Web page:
It would be possible, but very unlikely, since the orbits wouldn't be stable.
Try to take a look at this visualization of the gravitational potential of a binary star system (from the Wikipedia Roche Lobe entry):
If the planet orbits just one of the stars, its orbit will be inside one of the lobes of the thick-lined figure eight at the bottom part, analogous to a ball rolling around inside one of the "bowls" on the 3D-figure. Such an orbit will be stable, just like the Earth's around the sun (bar perturbations from other planets, but let's leave them out for now), and there will be many different orbital energies for which this is true.
The same goes for an orbit around both stars: the planet will have many different energy levels at which it would simply experience the two stars' gravity combined as the gravity of one single body (and in which case the figure wouldn't apply, since it would be practically unaffected by the two stars orbiting each other).
In order to orbit in a figure eight, you have to imagine that the ball has to roll across the ridge between the two indentations in the 3D part of the figure. It is clear that this is possible, but also intuitively clear that this would only be possible for a narrow range of orbital energies (a little less and it would go into one of the holes, a little more and it would simply just orbit them both), and that it would not be a stable orbit. The ball would have to roll in an orbit where it exactly passes the central saddle point at the ridge (L1) in order to stay stable, the tiniest little imperfection will get it perturbed even further away from its ideal trajectory.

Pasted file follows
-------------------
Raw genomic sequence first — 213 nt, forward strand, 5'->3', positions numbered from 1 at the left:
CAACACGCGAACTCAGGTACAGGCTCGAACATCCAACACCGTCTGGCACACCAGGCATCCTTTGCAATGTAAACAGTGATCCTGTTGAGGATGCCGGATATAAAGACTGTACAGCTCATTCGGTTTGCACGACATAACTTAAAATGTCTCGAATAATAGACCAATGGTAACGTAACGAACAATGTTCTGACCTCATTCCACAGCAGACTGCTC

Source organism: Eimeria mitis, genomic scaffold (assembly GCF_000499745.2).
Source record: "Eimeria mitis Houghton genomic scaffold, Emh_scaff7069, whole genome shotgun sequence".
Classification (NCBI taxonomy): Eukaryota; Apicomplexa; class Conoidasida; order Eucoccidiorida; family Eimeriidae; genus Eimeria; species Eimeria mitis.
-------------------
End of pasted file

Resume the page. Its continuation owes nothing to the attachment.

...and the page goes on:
Your 5-body system could possibly be timed in such a way that it would work, but it would suffer the same fundamental flaw, and as far as I can see, it would also introduce even more sources of instability into the system.
This is, by the way, the gravitational potential in the rotated coordinate system, and you can see from the symmetry of the system that the coreolis preference you mention is not present. A simple symmetry argument should convince you of the same, though: Assume the system is rotating clockwise. This should allegedly give you a preference for one of the stars. But if you now let the system continue, while you rotate yourself 180 degrees up/down, it will now be rotating counter clockwise, which should give a coreolis preference for the other star, which of course cannot be the case, since there is no preferred up/down direction in a system like this.